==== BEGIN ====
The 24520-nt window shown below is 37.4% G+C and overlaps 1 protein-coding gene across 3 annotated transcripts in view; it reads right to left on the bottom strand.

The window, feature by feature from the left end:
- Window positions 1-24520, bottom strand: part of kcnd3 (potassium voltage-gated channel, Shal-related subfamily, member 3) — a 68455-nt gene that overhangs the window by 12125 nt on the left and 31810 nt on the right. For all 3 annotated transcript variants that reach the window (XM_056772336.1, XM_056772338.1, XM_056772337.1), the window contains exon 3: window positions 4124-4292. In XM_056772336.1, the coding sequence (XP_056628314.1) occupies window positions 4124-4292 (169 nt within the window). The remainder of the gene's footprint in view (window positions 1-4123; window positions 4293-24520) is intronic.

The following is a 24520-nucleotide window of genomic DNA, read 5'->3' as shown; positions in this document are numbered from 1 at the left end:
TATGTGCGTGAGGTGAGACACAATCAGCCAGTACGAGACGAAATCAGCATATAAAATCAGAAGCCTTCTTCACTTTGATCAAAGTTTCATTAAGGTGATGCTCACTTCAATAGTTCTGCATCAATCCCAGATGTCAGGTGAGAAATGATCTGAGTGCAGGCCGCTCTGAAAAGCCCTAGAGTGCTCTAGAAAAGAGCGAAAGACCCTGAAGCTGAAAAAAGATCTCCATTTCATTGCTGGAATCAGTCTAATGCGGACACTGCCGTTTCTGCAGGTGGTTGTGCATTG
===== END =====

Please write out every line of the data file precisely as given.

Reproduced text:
The 24520-nt window shown below is 37.4% G+C and overlaps 1 protein-coding gene across 3 annotated transcripts in view; it reads right to left on the bottom strand.

The window, feature by feature from the left end:
- Window positions 1-24520, bottom strand: part of kcnd3 (potassium voltage-gated channel, Shal-related subfamily, member 3) — a 68455-nt gene that overhangs the window by 12125 nt on the left and 31810 nt on the right. For all 3 annotated transcript variants that reach the window (XM_056772336.1, XM_056772338.1, XM_056772337.1), the window contains exon 3: window positions 4124-4292. In XM_056772336.1, the coding sequence (XP_056628314.1) occupies window positions 4124-4292 (169 nt within the window). The remainder of the gene's footprint in view (window positions 1-4123; window positions 4293-24520) is intronic.

The following is a 24520-nucleotide window of genomic DNA, read 5'->3' as shown; positions in this document are numbered from 1 at the left end:
TATGTGCGTGAGGTGAGACACAATCAGCCAGTACGAGACGAAATCAGCATATAAAATCAGAAGCCTTCTTCACTTTGATCAAAGTTTCATTAAGGTGATGCTCACTTCAATAGTTCTGCATCAATCCCAGATGTCAGGTGAGAAATGATCTGAGTGCAGGCCGCTCTGAAAAGCCCTAGAGTGCTCTAGAAAAGAGCGAAAGACCCTGAAGCTGAAAAAAGATCTCCATTTCATTGCTGGAATCAGTCTAATGCGGACACTGCCGTTTCTGCAGGTGGTTGTGCATTG